As martial artists, we’re conditioned to take risks and embrace change because it’s part of our nature. But sometimes, we become so comfortable doing what we love, that trying anything new (especially a new martial art) might sound scary.
Nobody wants to spend their whole martial arts journey without having tried another martial art. Sometimes, even the most talented and decorated martial artists need to break out from their routine.
At 37 years of age, multiple-time Muay Thai World Champion and ONE Strawweight World Champion Dejdamrong Sor Amnuaysirichoke decided to leave his comfort zone and try MMA. Dejdamrong had to learn Brazilian Jiu-Jitsu, which we all know can be particularly complex, and ended up winning 2 of his 5 MMA fights via submission.
Perhaps we can all take inspiration from Dejdamrong and use it to face our fears of trying a new martial art. Today, Evolve Daily shares 6 Things You Shouldn’t Be Afraid Of When Trying A New Martial Art:
1) That you’ll make mistakes
Everyone is afraid of making mistakes – you of all people should remember that you’ve had your fair share of mishaps when you started training martial arts. Remember, making mistakes is part of learning and it shouldn’t stop you from wanting to try another martial art.
Tip: Research a bit before you start your first class. Or better yet, watch a class and see how it goes. You can talk to students or ask an instructor for tips on what to do for your first class.
2) That you’ll be a complete newbie
Because you’ve been practicing martial arts for awhile, your comfort level with your martial art of choice is at a completely different level. Training solely Muay Thai, Brazilian Jiu-Jitsu, Boxing or Wrestling has become such a big part of your routine that doing anything else might feel unnatural.
Tip: Starting a new martial art might feel awkward at first, especially when your body is used to certain movements. Why not check out a few tutorial videos and try some of the techniques before your class?
3) That you won’t know anyone
It’s natural to feel anxious about not knowing anyone and having to make friends all over again. You’ve become comfortable with your teammates after training with them for so long that you can’t imagine yourself feeling at ease with anyone else.
Tip: Introduce yourself to whomever you’re paired with in class. By breaking the ice right away, you’ll cut the awkward silence and have a new friend by the end of class.
4) That you’ll fail miserably
What happens if you decide to try Muay Thai after training BJJ for many years, go after it, and then realize that you’re not as coordinated as you thought you were?
Chances are, you’ve probably experienced the same thing right when you started BJJ. It probably took you some time to get used to training BJJ, just like it will take awhile before you feel comfortable doing Muay Thai. Just be patient and you’ll find your rhythm eventually.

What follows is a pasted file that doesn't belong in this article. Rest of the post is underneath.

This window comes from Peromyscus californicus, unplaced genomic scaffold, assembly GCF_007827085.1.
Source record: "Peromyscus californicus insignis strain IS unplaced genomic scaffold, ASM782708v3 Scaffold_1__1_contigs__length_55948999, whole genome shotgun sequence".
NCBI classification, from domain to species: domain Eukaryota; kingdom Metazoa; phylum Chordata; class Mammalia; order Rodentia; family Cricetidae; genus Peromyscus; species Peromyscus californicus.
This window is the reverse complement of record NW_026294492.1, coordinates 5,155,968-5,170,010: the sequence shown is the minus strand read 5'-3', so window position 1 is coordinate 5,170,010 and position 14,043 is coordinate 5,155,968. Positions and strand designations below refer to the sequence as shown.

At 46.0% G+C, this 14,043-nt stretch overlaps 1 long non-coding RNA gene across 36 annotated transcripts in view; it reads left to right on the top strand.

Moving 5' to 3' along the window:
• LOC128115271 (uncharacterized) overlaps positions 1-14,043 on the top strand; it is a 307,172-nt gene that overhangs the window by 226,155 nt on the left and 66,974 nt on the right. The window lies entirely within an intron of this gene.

Tip: Instead of believing you’re destined for failure, work on drilling techniques after class or ask help from one of your instructors. Being comfortable with the moves takes some time, so be patient.
5) That it’s too late for you to start
Putting off learning a new martial art might mean that you might never try it at all. If you think about it, what do you really have to lose — your pride, your dignity? What if you had a talent that you never knew you had?
Just because you’ve been training for quite some time, it doesn’t mean that it’s too late to start something new. If you’re curious about another martial art, just go on and try it – what do you have to lose?
Tip: Changing up your martial arts training could be a blessing in disguise, especially if you feel like you aren’t getting anywhere. Who knows, trying a new martial art could be that dose of fresh air that you need!
6) That you’ll be left behind by your peers
We understand that you’ve devoted quite a bit of time to your martial art. You’ve drilled after class, competed, sparred with the toughest opponents – you have goals, and you’re determined to stick to them.
Trying a new martial art doesn’t mean that you have to abandon your old goals. In fact, it might even make you a better martial artist in the end. For example, doing Muay Thai might help you build up your cardio for BJJ and the technical skills you learn in BJJ could help you become more detail-oriented in Muay Thai. There’s always an upside to everything!
Tip: Don’t completely abandon your old training schedule! Instead, aim to supplement it by training your new martial art of choice at least once a week.
Remember, the only thing that stands between you and trying a new martial art is your fear of change. Remember the lessons you’ve learned from training martial arts and embrace change. You can figure out the rest later, but until you’re willing to take action and pursue a new martial art, nothing will happen. Be the best martial artist you can be and try a new martial art today!